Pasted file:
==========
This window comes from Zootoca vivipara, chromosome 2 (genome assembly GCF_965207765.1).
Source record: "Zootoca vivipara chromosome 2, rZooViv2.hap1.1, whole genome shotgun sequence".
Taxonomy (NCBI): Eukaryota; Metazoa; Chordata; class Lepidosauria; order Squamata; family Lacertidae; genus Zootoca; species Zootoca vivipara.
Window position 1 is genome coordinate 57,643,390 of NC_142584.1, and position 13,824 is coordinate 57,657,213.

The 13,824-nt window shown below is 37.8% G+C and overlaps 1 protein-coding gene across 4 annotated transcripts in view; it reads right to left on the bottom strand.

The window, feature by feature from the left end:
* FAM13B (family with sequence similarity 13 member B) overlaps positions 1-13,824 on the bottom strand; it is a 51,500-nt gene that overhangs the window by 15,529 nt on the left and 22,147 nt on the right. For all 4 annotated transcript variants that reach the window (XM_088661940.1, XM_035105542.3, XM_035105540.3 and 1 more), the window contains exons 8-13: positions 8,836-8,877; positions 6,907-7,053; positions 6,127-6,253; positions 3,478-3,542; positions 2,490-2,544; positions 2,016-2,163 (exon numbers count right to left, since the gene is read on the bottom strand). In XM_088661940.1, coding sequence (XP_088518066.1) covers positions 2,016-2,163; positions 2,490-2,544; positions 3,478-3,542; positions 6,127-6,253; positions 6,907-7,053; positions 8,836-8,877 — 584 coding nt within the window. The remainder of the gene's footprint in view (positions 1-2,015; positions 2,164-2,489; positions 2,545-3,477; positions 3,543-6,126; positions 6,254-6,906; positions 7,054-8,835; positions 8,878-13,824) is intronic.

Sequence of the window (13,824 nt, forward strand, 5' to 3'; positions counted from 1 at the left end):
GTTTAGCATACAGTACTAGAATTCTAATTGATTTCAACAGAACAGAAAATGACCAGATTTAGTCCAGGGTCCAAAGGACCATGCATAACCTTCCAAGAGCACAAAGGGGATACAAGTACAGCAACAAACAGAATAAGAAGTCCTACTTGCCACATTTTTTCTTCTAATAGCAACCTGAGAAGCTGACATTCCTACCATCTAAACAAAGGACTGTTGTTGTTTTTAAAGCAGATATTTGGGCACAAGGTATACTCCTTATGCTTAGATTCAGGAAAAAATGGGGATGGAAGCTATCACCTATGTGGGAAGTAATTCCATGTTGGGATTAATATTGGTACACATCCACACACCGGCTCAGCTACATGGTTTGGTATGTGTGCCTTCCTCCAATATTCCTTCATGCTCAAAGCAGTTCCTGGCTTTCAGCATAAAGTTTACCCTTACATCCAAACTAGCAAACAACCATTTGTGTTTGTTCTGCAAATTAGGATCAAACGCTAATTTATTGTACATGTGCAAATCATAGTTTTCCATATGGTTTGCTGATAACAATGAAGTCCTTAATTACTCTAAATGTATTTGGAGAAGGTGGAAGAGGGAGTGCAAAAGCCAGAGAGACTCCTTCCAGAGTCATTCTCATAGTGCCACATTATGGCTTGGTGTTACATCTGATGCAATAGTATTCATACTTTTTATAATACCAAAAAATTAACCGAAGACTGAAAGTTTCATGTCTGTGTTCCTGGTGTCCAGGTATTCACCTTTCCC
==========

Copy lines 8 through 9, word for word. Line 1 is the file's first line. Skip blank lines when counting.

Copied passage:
Sequence of the window (13,824 nt, forward strand, 5' to 3'; positions counted from 1 at the left end):
GTTTAGCATACAGTACTAGAATTCTAATTGATTTCAACAGAACAGAAAATGACCAGATTTAGTCCAGGGTCCAAAGGACCATGCATAACCTTCCAAGAGCACAAAGGGGATACAAGTACAGCAACAAACAGAATAAGAAGTCCTACTTGCCACATTTTTTCTTCTAATAGCAACCTGAGAAGCTGACATTCCTACCATCTAAACAAAGGACTGTTGTTGTTTTTAAAGCAGATATTTGGGCACAAGGTATACTCCTTATGCTTAGATTCAGGAAAAAATGGGGATGGAAGCTATCACCTATGTGGGAAGTAATTCCATGTTGGGATTAATATTGGTACACATCCACACACCGGCTCAGCTACATGGTTTGGTATGTGTGCCTTCCTCCAATATTCCTTCATGCTCAAAGCAGTTCCTGGCTTTCAGCATAAAGTTTACCCTTACATCCAAACTAGCAAACAACCATTTGTGTTTGTTCTGCAAATTAGGATCAAACGCTAATTTATTGTACATGTGCAAATCATAGTTTTCCATATGGTTTGCTGATAACAATGAAGTCCTTAATTACTCTAAATGTATTTGGAGAAGGTGGAAGAGGGAGTGCAAAAGCCAGAGAGACTCCTTCCAGAGTCATTCTCATAGTGCCACATTATGGCTTGGTGTTACATCTGATGCAATAGTATTCATACTTTTTATAATACCAAAAAATTAACCGAAGACTGAAAGTTTCATGTCTGTGTTCCTGGTGTCCAGGTATTCACCTTTCCC